Durga Prasad Timsina had been languishing as an undertrial for 41 years at the Dum Dum Correctional Home in Kolkata but the developments of the last two weeks have given him a new life.
Not only did the Calcutta HC order his release on Wednesday, Timsina made it back home to Nepal to meet his mother, a reunion made possible by a sympathetic prison inmate, some detective work by a group of Ham radio operators in two countries and a lucky break.
Now 72, Timsina, who was certified mentally unfit to stand trial for the murder that he had been accused of, could barely hold back his tears as he fed his mother some rasgulla as they sat together in their home in Lumbak village, east Nepal, while his brother Prakash Chandra looked on.
Timsina, a school teacher, had last seen his mother in 1980 when he announced his intention to leave home and join the Indian army in Darjeeling. According to court records, the man who promised him the job embroiled him in a murder case. He has been in various prisons since then and may have continued to spend his life in detention but for a prison inmate who learnt of his condition.
Out on parole, the prison inmate discussed Timsina’s pitiful condition with a friend who was a Ham radio operator. The friend discussed this with his colleague and lawyer Hirak Sinha, who was vice-president of the West Bengal Radio Club (Amateur Club). The club then verified Timsina’s case by looking at his case history, medical records and meeting him. Communication was hard as Timsina’s mental age was that of a 10-year-old. “He was only able to write down three words in Nepali which turned out to be the name of his mother, his school and one more word that we could not identify,” Ambarish Nag Biswas, Club secretary said.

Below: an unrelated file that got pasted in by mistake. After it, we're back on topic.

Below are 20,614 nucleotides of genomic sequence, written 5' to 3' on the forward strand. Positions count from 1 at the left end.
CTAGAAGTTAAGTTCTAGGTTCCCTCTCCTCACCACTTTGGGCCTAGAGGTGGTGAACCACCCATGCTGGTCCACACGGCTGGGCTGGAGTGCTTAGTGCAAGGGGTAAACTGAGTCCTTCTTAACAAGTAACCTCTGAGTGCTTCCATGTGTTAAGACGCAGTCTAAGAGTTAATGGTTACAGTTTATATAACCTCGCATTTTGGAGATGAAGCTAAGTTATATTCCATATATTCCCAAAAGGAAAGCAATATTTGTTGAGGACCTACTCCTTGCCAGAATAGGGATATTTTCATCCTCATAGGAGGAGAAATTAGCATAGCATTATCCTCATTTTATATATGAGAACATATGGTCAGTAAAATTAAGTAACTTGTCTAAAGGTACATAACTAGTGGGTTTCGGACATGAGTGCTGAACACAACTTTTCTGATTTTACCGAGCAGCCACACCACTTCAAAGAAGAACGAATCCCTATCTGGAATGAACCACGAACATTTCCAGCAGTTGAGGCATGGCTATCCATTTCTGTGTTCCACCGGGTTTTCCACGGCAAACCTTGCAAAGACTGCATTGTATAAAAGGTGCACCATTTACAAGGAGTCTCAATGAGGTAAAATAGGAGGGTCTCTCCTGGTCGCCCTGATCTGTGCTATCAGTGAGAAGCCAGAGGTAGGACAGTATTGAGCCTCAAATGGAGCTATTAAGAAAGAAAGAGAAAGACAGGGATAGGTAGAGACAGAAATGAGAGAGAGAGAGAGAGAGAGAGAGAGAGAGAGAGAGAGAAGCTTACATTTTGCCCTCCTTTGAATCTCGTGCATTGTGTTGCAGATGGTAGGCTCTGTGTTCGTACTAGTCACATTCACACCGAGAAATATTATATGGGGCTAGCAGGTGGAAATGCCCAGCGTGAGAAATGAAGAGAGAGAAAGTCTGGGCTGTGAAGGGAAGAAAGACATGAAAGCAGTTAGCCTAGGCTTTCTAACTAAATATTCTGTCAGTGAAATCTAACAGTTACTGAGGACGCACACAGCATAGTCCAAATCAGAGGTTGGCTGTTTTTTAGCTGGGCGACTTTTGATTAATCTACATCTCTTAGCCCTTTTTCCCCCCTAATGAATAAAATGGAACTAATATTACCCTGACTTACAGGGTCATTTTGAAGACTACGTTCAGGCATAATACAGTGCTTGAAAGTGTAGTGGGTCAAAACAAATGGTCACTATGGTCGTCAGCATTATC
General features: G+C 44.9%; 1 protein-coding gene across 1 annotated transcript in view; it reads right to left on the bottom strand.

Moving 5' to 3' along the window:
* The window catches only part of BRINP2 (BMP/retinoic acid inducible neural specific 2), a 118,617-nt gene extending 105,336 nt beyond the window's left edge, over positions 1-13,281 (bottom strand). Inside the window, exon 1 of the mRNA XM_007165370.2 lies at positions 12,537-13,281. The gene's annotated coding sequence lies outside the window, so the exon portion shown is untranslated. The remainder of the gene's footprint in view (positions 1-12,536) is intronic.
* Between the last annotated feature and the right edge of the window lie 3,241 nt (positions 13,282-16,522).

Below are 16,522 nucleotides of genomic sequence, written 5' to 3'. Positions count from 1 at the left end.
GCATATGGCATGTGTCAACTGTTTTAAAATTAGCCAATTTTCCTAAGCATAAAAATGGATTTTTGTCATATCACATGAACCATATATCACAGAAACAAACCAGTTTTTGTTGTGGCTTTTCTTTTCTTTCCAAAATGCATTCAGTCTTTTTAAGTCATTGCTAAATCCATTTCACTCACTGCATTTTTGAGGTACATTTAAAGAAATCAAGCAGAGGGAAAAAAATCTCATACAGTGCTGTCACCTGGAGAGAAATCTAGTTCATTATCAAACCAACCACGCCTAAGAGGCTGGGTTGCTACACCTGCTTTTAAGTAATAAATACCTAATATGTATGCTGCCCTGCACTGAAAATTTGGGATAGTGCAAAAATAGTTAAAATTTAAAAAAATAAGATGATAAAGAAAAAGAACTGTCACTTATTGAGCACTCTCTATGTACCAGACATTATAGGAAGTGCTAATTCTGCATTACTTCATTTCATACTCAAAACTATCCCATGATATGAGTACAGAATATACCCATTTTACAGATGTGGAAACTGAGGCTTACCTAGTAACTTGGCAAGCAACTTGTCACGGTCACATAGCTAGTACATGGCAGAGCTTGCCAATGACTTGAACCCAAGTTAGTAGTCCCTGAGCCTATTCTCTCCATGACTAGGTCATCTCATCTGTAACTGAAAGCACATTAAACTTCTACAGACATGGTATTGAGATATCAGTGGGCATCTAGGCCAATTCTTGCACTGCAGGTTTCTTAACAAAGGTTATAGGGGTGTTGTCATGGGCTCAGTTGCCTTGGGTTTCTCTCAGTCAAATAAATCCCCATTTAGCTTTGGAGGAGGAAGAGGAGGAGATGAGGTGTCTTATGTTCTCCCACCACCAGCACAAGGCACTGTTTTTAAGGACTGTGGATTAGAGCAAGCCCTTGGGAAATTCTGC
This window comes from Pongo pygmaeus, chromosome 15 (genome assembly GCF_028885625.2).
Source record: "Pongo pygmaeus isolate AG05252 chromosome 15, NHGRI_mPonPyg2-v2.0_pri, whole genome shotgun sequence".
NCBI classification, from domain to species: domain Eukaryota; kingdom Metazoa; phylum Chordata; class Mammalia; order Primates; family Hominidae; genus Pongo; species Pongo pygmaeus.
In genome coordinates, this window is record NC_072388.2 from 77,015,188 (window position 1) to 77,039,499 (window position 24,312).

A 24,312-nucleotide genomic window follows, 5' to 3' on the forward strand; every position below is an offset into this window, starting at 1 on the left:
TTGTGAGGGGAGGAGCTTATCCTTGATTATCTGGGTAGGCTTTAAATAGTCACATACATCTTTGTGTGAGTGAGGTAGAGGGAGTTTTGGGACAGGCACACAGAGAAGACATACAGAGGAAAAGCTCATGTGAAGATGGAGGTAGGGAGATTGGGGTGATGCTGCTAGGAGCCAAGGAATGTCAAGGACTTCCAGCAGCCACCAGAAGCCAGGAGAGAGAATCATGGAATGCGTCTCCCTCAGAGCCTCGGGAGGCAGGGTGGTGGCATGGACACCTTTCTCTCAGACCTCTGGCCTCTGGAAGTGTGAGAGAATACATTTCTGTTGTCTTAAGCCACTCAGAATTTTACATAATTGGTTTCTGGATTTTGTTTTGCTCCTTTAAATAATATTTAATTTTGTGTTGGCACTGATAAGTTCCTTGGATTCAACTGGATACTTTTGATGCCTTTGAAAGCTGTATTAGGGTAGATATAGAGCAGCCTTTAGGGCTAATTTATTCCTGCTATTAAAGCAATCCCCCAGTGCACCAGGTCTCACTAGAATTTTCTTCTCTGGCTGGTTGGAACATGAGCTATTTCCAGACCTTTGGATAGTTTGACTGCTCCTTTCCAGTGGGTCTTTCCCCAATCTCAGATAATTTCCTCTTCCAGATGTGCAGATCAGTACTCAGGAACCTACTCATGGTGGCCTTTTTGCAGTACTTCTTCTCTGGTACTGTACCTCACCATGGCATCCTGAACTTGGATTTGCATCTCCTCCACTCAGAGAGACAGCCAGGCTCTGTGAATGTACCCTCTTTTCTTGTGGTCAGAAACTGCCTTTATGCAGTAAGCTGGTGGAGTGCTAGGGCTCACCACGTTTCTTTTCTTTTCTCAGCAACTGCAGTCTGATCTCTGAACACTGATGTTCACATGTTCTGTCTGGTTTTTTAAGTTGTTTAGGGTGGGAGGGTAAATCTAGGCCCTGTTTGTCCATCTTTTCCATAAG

The group got in touch with their counterparts in Nepal. Biswas said, “Some Nepal Ham members started looking for the school only to find that it had been flattened in the recent earthquake.” But as luck would have it, they found Timsina’s cousin. The group trekked for a whole day to reach the remote village of Lumbak, finally bringing to close the mystery of where Timsina belonged. After finding out that her son was alive, Timsina’s mother approached the Nepal consulate and pleaded for his release, which finally happened last week.
On March 21, when Timsina reached Lumbak the huge crowd surprised him. “He looked a bit bewildered to see so many people. We fed him some rasgulla and sent some for his mother,” Biswas said. The Nepal and West Bengal Ham members have started a fundraiser to help him get back on his feet.
Source: Times of India